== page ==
Gordon Brown claims that Britain will lead the international response to climate change. But as a nation compared with virtually every other developed nation we are short on real measures, especially those relating to heat technologies and in particular thermal solar energy.
Thermal solar is the United Kingdom’s most popular microgeneration technology, but its take up here is tiny compared with its take up in virtually every other European Union country. The UK government seems to disbelieve in solar thermal – even its grants are organised by the Department of Trade & Industry’s Emerging Technology’s Unit.
There are already nearly over 80,000 solar thermal systems in the UK, probably comprising around 200,000 square metres of glazed solar panels. How this government sees the technology as emerging is difficult to fathom.
Last year I visited South Korea where I saw thermal solar installations on many government and public buildings in Seoul. I have yet to hear of a single installation in Westminster.
Our failure to take up the solar thermal technology is almost certainly the fault of the Government who have developed an energy policy almost wholly centred on electricity production, to the exclusion of heat production.
As a result we have relatively few solar thermal installations in Britain and so we lack in the technical engineers to design large scale systems and sufficient trained plumbers to install them. Instead of simply copying the best practices of established markets like Germany, Austria and Greece – we reinvent the wheel.
Mike Darvill writing about solar thermal systems in BSEE criticises B&Q claiming that their introduction of solar thermal panels is encouraging a mix and match approach, which he feels should be discouraged. In fact he is wrong about B&Q, who are selling kits where each component has been sourced to work properly with all the other components in the kit. A mix and match approach is the rule in Germany, where they know all about solar thermal with nearly eight million square metres of installed panels and installers buy their kit from wholesalers, according to their own individual preferences and experience.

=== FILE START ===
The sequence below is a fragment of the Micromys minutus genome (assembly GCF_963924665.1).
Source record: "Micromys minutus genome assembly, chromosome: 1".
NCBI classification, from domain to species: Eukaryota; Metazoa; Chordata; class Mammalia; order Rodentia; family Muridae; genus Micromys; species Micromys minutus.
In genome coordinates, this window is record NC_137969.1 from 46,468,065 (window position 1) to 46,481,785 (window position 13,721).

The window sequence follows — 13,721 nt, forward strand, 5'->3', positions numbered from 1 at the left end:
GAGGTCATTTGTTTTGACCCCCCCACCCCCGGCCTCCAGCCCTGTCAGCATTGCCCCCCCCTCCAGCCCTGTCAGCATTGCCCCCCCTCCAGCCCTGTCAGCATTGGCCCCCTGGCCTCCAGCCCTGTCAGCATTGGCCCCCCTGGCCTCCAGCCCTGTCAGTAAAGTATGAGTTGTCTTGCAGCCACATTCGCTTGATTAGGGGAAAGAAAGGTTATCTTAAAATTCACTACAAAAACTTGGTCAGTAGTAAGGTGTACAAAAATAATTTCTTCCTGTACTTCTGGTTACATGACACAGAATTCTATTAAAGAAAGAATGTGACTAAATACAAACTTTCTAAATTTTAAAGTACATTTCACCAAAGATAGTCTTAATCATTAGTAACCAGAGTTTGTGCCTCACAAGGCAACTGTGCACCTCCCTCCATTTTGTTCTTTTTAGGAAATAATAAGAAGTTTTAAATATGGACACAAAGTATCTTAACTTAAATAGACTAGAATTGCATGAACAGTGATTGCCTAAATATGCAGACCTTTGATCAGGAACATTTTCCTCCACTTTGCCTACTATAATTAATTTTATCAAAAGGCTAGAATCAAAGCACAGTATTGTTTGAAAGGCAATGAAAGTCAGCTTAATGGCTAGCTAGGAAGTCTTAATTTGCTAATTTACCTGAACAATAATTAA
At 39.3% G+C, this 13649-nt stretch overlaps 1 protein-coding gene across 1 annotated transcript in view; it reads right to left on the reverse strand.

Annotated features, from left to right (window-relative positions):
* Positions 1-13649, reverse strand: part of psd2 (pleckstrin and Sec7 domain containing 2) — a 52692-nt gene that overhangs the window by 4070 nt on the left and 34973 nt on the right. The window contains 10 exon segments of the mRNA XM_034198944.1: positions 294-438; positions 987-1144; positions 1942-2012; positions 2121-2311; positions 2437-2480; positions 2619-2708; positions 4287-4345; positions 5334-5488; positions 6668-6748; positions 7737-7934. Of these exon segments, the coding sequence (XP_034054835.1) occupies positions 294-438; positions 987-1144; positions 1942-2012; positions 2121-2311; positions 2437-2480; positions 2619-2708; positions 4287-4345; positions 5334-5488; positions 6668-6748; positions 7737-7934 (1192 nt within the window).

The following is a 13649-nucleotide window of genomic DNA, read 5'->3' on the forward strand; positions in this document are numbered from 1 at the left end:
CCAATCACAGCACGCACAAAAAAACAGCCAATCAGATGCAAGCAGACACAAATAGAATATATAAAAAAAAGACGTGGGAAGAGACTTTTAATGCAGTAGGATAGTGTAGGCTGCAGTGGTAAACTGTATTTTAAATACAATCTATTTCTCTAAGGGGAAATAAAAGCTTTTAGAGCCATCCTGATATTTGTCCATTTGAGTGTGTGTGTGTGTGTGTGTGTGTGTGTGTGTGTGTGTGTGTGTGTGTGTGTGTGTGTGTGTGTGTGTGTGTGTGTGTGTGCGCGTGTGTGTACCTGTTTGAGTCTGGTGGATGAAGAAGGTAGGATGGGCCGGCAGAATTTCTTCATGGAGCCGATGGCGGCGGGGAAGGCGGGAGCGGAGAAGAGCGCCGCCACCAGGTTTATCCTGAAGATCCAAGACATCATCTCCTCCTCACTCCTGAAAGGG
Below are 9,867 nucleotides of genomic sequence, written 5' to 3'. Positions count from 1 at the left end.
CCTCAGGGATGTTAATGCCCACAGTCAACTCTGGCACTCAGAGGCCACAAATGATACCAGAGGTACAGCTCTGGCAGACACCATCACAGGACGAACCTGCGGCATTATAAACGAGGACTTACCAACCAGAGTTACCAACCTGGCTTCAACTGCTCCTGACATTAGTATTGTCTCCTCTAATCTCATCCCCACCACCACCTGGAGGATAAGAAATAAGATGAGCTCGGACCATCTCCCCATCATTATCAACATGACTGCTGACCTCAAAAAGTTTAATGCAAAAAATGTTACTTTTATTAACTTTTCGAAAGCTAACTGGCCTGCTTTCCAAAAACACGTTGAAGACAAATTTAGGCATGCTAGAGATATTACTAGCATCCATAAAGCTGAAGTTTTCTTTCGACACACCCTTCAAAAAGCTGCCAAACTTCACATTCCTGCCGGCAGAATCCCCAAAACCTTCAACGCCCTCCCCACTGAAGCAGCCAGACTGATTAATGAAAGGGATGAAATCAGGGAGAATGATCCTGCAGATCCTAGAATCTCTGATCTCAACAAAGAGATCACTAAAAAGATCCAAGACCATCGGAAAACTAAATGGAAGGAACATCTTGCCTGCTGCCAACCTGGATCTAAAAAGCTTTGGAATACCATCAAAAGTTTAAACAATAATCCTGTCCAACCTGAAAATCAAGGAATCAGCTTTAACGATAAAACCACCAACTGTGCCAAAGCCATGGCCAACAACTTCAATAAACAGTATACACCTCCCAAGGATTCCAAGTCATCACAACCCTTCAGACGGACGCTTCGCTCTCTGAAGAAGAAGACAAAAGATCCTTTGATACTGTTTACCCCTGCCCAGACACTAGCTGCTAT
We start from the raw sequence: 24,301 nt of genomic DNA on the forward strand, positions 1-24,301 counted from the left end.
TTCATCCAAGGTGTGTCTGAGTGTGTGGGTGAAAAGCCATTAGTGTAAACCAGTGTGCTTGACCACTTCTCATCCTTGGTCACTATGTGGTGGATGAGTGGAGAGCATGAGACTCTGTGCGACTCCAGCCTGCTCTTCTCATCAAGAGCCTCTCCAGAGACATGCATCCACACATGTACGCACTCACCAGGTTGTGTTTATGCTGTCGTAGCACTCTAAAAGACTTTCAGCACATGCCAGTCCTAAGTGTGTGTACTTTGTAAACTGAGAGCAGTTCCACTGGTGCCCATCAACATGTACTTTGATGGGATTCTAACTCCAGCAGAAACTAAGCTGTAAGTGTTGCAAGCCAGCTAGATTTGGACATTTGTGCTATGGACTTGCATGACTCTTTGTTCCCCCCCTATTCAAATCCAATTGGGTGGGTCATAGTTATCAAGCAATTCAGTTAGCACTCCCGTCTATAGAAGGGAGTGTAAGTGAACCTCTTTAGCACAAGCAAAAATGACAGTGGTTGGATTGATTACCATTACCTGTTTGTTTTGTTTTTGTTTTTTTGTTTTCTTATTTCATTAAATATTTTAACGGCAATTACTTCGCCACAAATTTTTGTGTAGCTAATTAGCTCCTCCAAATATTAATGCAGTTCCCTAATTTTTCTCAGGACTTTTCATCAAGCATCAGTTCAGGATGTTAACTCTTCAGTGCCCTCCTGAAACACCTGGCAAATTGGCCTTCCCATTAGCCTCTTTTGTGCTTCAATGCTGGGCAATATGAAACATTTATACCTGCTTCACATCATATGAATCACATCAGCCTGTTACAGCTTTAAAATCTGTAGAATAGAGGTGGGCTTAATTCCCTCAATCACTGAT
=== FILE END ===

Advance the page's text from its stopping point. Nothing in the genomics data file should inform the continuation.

Solar thermal installations can be very sophisticated and in these cases design and simulation expertise is necessary to get the best out of a system. Large installations also need care in the design. Careful and accurate design can produce excellent results.
Usually green technologies like solar thermal are regarded as expensive because they have long paybacks. That state of mind does not apply to fossil fuel technologies. I have never been given my money back by British Gas, no matter how long I have been a customer, but most people will only install a relatively carbon free way of creating energy if there is a pay back.
Pay back should be a fairly complicated calculation; you have to factor in future energy prices, savings on maintenance type of fuel being displaced and repairs of fossil fuel equipment as well as individual energy usage patterns. Taking a reasonable view of these factors most domestic installations will pay for themselves within 8 to 12 years, and if the product is guaranteed for 20 years and has a 35 year life expectancy it will pay for itself, unlike the gas bill. Perhaps, however, a better way to look at this financial side is to figure out the return on your investment – domestically around 10%, tax free.
We find that from our end users’ experience some types of installations produce better returns than others. For example, pool heating, where the fossil fuel displaced is oil, becomes a no brainer by using thermal solar. Pre heat systems for blocks of flats are also very economic. One installer of Genersys panels using our bespoke design of a pre heat for a hot water system in the West Country for a housing association’s apartment block calculated (using the monitoring equipment installed) around a four year payback.
We need to use more solar thermal in Britain. The key barriers we face are those of an ill conceived government policy towards solar thermal and ignorance about the true financial returns that solar thermal offers. Solar thermal is a critical weapon in the fight against global warming. We have talked enough; let’s get on with some action.